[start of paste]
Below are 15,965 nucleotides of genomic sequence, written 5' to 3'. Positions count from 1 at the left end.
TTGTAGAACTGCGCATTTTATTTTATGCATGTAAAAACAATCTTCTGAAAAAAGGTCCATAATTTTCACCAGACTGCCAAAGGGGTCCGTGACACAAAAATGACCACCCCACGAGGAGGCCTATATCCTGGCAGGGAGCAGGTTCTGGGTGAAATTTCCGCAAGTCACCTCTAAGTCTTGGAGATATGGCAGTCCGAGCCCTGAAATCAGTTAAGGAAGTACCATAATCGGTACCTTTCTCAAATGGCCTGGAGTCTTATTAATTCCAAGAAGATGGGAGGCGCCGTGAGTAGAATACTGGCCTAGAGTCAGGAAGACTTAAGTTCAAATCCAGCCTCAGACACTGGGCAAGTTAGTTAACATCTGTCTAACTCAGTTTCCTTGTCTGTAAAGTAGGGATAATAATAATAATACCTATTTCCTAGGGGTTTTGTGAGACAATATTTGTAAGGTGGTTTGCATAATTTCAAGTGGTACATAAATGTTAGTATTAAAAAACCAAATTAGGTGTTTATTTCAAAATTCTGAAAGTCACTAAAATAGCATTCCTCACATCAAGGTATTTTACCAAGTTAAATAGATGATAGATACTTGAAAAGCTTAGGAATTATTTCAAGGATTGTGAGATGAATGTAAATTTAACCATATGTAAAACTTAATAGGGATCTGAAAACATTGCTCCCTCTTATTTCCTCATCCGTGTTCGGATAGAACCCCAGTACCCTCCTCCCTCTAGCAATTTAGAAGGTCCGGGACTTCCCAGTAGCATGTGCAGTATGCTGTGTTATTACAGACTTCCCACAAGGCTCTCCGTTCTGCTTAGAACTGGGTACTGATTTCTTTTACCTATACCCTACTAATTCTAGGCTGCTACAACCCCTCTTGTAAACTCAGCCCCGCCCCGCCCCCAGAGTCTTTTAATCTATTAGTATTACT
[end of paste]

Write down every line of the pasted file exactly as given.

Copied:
Below are 15,965 nucleotides of genomic sequence, written 5' to 3'. Positions count from 1 at the left end.
TTGTAGAACTGCGCATTTTATTTTATGCATGTAAAAACAATCTTCTGAAAAAAGGTCCATAATTTTCACCAGACTGCCAAAGGGGTCCGTGACACAAAAATGACCACCCCACGAGGAGGCCTATATCCTGGCAGGGAGCAGGTTCTGGGTGAAATTTCCGCAAGTCACCTCTAAGTCTTGGAGATATGGCAGTCCGAGCCCTGAAATCAGTTAAGGAAGTACCATAATCGGTACCTTTCTCAAATGGCCTGGAGTCTTATTAATTCCAAGAAGATGGGAGGCGCCGTGAGTAGAATACTGGCCTAGAGTCAGGAAGACTTAAGTTCAAATCCAGCCTCAGACACTGGGCAAGTTAGTTAACATCTGTCTAACTCAGTTTCCTTGTCTGTAAAGTAGGGATAATAATAATAATACCTATTTCCTAGGGGTTTTGTGAGACAATATTTGTAAGGTGGTTTGCATAATTTCAAGTGGTACATAAATGTTAGTATTAAAAAACCAAATTAGGTGTTTATTTCAAAATTCTGAAAGTCACTAAAATAGCATTCCTCACATCAAGGTATTTTACCAAGTTAAATAGATGATAGATACTTGAAAAGCTTAGGAATTATTTCAAGGATTGTGAGATGAATGTAAATTTAACCATATGTAAAACTTAATAGGGATCTGAAAACATTGCTCCCTCTTATTTCCTCATCCGTGTTCGGATAGAACCCCAGTACCCTCCTCCCTCTAGCAATTTAGAAGGTCCGGGACTTCCCAGTAGCATGTGCAGTATGCTGTGTTATTACAGACTTCCCACAAGGCTCTCCGTTCTGCTTAGAACTGGGTACTGATTTCTTTTACCTATACCCTACTAATTCTAGGCTGCTACAACCCCTCTTGTAAACTCAGCCCCGCCCCGCCCCCAGAGTCTTTTAATCTATTAGTATTACT